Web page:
This means that if even if you can't remember when a photo was taken, if you remember the content, you might still be able to find it with ease. Facebook gives the example of searching for "black shirt photo" and the system being able to "see" all of your photos with a black shirt, even if they aren't tagged as such. This also means that you'll be able to sort through photos your friends have shared to find what you're looking for rather than having to rely on tags and text descriptions.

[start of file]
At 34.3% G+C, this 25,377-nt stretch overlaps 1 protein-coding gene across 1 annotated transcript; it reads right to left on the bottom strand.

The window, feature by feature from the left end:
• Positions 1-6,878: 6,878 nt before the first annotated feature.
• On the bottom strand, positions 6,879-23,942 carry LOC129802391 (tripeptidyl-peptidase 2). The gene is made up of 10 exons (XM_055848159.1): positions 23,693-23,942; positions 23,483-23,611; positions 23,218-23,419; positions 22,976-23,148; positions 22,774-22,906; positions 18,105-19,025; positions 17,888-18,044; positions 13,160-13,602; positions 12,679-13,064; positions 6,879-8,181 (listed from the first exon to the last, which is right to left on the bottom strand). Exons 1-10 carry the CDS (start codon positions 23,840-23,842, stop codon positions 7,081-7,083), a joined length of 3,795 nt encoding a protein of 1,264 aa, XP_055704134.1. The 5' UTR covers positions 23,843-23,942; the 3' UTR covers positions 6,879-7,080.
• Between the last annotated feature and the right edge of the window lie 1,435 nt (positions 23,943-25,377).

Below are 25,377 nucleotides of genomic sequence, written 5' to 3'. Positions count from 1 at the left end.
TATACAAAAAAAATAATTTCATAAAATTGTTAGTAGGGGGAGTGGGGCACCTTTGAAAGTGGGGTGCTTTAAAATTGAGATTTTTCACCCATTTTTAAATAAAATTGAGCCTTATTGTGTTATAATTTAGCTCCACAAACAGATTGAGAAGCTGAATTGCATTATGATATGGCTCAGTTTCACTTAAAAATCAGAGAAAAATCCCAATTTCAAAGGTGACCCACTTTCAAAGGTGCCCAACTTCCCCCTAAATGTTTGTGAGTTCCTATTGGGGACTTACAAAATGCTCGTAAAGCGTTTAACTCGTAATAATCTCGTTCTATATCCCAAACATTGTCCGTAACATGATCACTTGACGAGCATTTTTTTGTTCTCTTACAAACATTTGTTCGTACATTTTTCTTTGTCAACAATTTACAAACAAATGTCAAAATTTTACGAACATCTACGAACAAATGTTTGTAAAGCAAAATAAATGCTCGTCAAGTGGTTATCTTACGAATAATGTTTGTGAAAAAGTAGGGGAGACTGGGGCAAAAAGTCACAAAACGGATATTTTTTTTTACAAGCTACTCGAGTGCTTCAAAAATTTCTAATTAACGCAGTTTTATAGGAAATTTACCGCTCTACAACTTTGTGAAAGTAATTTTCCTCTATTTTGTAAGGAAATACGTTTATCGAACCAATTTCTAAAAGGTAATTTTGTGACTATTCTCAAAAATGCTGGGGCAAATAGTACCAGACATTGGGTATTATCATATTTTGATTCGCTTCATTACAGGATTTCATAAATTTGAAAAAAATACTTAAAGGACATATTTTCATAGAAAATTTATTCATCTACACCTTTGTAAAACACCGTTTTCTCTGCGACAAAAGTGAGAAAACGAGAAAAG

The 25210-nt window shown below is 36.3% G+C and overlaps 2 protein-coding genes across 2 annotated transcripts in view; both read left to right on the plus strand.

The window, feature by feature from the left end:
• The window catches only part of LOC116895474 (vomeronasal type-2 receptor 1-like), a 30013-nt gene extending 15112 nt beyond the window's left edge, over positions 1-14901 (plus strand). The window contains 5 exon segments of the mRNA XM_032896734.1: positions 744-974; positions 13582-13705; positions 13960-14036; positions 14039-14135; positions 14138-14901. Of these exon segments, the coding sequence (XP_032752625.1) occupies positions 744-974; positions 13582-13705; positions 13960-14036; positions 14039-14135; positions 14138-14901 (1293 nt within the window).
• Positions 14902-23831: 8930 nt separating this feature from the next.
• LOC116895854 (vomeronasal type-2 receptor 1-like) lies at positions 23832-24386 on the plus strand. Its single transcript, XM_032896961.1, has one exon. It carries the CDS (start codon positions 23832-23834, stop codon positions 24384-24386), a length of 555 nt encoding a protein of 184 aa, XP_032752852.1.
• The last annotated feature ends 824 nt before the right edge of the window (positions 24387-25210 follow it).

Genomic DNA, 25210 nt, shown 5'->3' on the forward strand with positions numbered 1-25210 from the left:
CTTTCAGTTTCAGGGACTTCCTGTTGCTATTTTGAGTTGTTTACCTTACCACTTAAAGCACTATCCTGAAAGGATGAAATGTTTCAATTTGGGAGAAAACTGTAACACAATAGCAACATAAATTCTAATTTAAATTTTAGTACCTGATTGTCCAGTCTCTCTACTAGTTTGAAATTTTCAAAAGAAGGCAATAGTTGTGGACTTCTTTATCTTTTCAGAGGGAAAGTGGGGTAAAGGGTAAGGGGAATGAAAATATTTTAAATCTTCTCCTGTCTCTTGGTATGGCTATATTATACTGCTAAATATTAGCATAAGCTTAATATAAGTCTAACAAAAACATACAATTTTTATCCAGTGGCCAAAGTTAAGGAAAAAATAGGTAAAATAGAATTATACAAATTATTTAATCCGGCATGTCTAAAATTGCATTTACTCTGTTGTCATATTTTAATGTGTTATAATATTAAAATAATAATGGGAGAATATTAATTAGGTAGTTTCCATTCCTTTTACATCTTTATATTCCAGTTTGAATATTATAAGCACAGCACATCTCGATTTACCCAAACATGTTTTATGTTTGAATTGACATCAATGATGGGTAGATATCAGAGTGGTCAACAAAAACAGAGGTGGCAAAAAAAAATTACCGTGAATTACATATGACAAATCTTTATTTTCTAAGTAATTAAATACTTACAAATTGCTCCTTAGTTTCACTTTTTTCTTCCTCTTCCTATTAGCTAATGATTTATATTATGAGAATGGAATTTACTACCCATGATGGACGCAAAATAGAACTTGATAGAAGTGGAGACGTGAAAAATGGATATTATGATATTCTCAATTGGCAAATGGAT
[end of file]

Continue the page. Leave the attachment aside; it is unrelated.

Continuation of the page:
Of course, for this to work Lumos has to be able to recognize objects when they appear in photos. Facebook developers used deep learning and a neural network to train the system to identify objects using tens of millions of photos with the proper annotations. By doing so, the image search can pick up on scenes, objects, animals, places, attractions and clothing items. The system also factors in some degree of diversity so the search results aren't a bunch of similar images. Not only is this handy with search, but it will also help Facebook describe images and video to users who are visually impaired.